Testing Your Soil to Determine Alkaline and Alkali Soil Content

Anna Aldridge Technical Topics

A question that comes up repeatedly among producers completing an EFP is what is the difference between “alkaline” and “alkali” soils. The confusion between these terms drives two common misunderstandings. One is the use of alkali and alkaline soils as interchangeable terms. The other misunderstanding relates to saline soils.

Misunderstandings can result in a false assessment of soil condition and therefore, the use of unsuitable management practices. Understanding soil conditions is key to completing an Environmental Farm Plan (EFP) and setting up a proper soil management plan.

Alkaline soil is used to describe a soil with a high pH level (greater than 7.3). Alkali soil describes soil containing sufficient sodium levels to interfere with the growth of most crops. Alkali soil is also defined as having a very high degree of alkalinity (pH of 8.5 or greater) or a high exchangeable sodium content (15 percent or more of the exchange capacity), or both.

Complicating matters is the fact that “saline” and “alkali” are sometimes used interchangeably to describe sodium-saturated soil. Saline soil, however, describes just one type of salt-affected soil. Others include:

Saline soils — contain excess soluble salts in the root zone. High salt concentrations limit the plant root’s ability to take up water and nutrients, which restricts crop growth and reduces yields.

Sodic soils — a non-saline soil containing sufficient exchangeable sodium to interfere with the growth of most crop plants (also called non-saline-alkali soils).

Saline-sodic soils — soils that have a combination of harmful quantities of salts and either a high alkalinity or a high content of exchangeable sodium — or both, which interferes with the growth of crop plants (also called saline-alkali soils).

Although some practices suited to saline soils can be used for saline-sodic soils, sodic soils require different management than saline soils. Sodic soils feature restricted water movement, are easy to get stuck in when wet, form lumpy bed seeds and often have unfavourable pH for crop growth.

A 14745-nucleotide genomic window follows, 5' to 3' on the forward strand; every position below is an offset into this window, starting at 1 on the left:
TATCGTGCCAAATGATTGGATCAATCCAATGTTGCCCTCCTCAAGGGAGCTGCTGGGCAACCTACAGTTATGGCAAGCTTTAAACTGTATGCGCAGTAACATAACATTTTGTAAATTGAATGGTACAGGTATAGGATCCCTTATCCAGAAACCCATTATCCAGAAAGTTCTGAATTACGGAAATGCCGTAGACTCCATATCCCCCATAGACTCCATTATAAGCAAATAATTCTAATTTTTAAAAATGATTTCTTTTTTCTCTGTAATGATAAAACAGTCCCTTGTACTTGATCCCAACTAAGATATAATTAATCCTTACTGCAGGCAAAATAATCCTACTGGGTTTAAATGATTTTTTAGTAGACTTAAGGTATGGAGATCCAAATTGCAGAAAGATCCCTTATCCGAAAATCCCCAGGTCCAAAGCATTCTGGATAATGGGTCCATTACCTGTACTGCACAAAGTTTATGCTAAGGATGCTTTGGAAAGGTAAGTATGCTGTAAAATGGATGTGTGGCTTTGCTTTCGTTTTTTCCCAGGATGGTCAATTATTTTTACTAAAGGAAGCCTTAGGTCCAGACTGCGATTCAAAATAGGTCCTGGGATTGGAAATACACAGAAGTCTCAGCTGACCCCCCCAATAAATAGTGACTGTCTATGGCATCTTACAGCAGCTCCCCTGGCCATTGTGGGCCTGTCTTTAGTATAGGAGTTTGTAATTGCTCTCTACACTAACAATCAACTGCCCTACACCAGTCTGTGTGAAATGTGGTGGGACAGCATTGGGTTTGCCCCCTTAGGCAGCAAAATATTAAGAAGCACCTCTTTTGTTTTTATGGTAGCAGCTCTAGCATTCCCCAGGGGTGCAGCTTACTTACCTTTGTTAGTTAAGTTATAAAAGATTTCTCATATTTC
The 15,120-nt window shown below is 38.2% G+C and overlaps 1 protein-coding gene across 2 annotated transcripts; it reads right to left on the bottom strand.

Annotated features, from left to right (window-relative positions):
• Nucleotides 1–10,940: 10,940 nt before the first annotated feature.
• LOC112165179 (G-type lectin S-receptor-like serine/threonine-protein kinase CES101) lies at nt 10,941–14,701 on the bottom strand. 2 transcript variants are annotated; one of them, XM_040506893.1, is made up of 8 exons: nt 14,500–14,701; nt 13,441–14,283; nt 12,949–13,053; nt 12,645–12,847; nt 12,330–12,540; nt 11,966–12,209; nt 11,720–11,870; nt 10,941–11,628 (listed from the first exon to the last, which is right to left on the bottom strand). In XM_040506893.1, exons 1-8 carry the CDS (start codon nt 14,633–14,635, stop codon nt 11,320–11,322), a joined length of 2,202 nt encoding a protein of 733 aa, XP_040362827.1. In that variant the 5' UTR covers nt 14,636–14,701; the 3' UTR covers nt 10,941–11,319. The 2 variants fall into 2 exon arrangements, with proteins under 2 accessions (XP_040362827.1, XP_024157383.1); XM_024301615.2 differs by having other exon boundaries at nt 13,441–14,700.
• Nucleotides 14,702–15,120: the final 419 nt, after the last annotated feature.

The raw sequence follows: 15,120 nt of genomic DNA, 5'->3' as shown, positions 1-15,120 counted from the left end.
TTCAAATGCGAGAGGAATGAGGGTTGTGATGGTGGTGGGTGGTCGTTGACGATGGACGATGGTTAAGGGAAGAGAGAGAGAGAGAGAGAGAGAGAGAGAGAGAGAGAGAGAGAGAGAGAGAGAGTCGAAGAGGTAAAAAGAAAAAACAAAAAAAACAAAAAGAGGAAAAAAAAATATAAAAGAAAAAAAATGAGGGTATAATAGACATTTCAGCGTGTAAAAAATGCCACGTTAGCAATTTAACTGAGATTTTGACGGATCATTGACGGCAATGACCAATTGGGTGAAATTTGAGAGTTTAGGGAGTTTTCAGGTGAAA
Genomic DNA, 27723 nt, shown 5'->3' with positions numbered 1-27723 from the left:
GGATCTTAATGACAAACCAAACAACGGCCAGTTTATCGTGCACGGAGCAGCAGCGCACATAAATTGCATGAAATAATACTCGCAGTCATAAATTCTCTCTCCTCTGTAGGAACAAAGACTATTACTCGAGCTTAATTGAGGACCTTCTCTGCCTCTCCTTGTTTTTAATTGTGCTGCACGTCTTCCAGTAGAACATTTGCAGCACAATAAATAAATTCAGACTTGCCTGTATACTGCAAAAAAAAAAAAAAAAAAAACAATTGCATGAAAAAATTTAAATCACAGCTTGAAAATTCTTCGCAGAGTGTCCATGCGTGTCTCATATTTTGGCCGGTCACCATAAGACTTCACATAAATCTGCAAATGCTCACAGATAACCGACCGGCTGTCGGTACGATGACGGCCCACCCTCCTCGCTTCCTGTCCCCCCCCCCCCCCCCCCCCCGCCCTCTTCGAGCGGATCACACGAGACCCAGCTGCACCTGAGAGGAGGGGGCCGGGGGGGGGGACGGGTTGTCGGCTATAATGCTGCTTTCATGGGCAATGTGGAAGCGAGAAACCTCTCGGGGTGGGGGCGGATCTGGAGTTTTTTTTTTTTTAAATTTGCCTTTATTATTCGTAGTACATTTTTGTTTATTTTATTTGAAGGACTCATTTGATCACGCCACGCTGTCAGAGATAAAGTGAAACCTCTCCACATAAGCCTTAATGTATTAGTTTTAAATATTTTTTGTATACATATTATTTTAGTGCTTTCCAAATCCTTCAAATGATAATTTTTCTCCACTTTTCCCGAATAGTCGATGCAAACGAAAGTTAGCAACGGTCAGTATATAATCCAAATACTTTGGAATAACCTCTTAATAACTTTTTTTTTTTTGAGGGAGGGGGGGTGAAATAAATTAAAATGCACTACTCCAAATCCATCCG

Table. Soil Classification based on Sodium Absorption Ratio (SAR), Exchangeable Sodium Percentage (ESP), Electrical Conductivity (EC) and pH levels

Classification SAR¹ ESP² EC³ Soil pH
Alkaline <13 <15 <4.0 >7.3
Saline <13 <15 >4.0 <8.5
Sodic or Nonsaline-Alkali >13 >15 <4.0 >8.5
Saline-Sodic or Saline-Alkali >13 >15 >4.0 <8.5

¹ SAR is the ratio of Sodium to Calcium and Magnesium
² ESP is the percent sodium of the soil exchange capacity
³ dS/m = mS/cm = mmho/cm

Soil testing key

As the above examples illustrate, there are some complexities involved in assigning terms based on the sodium and pH levels of soil. The only sure way to determine the sodium or pH content of soil is to do a soil test. This process involves collecting appropriate samples from the affected area and having a plan for interpreting the data, using technical resources for assistance if needed.

Assistance available
Information and assistance on soil management, as well as a number of other on-farm environmental practices, is available through a strong network of technical assistants (TAs) throughout the province.

This article may be reprinted with the credit:  Alberta Environmental Farm Plan
For more how-to fact sheets or other information, visit www.albertaEFP.com.